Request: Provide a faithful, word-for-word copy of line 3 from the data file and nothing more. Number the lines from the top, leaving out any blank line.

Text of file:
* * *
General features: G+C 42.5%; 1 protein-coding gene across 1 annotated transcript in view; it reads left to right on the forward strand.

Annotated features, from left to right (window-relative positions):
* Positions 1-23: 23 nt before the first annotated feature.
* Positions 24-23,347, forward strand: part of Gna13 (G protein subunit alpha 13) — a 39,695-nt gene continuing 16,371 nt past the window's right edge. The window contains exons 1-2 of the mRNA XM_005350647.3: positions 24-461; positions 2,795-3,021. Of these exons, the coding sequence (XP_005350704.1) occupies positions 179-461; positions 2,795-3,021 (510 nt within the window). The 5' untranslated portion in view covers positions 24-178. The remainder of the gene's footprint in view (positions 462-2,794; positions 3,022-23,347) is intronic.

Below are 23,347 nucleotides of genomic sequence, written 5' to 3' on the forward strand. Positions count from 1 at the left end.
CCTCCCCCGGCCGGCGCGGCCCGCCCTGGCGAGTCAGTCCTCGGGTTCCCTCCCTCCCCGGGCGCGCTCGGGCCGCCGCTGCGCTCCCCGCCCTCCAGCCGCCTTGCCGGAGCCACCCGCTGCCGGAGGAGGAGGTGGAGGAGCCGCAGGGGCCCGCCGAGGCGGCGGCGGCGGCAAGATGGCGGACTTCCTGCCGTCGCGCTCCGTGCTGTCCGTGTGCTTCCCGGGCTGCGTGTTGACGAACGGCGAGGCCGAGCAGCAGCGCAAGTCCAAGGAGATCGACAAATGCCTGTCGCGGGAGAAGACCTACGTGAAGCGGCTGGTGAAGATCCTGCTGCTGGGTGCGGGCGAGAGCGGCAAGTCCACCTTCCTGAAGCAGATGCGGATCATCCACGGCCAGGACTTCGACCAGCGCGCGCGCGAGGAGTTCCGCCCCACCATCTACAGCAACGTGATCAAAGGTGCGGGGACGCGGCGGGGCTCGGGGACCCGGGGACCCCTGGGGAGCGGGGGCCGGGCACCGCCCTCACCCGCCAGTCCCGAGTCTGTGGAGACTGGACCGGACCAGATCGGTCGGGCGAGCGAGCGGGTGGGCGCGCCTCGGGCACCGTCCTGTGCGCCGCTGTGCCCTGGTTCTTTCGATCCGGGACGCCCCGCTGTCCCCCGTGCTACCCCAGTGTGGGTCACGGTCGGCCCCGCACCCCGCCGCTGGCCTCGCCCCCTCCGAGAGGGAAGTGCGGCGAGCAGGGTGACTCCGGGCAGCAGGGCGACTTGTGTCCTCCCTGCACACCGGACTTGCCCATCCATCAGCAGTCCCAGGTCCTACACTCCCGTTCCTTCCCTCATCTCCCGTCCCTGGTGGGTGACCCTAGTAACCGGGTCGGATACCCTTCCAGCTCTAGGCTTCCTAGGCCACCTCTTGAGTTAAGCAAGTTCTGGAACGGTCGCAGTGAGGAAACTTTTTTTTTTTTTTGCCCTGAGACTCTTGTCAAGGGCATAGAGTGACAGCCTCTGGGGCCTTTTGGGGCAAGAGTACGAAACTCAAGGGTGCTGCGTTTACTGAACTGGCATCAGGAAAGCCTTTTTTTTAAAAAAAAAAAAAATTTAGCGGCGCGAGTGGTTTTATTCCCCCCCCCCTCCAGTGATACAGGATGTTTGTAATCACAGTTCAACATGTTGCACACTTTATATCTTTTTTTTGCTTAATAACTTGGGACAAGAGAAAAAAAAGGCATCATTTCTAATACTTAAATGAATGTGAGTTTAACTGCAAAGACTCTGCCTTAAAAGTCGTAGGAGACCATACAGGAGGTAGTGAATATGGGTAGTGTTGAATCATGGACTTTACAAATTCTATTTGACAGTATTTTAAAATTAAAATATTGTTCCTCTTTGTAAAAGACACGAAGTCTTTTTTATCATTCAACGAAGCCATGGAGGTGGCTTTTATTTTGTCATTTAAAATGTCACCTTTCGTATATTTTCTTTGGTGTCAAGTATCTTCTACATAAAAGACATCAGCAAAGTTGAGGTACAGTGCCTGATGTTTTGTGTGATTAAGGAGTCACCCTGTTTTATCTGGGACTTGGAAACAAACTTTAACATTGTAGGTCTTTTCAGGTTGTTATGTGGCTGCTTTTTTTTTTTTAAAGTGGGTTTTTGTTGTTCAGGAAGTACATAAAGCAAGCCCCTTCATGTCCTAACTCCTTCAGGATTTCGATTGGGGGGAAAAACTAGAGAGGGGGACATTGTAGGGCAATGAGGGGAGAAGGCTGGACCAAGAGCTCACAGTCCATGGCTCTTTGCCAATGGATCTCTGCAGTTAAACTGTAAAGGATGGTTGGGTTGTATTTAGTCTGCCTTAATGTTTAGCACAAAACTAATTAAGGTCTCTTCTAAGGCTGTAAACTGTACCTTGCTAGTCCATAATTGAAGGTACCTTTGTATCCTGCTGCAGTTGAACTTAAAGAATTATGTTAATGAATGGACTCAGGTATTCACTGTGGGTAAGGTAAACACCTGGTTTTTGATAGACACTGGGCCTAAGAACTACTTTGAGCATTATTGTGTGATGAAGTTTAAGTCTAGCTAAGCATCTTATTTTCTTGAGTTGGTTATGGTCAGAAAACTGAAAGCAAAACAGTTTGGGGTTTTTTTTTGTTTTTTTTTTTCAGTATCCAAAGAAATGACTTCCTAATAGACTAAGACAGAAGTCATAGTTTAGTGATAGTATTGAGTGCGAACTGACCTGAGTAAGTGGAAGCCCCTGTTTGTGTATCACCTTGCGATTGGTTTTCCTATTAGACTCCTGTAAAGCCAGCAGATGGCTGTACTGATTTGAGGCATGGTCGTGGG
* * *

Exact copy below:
* Positions 1-23: 23 nt before the first annotated feature.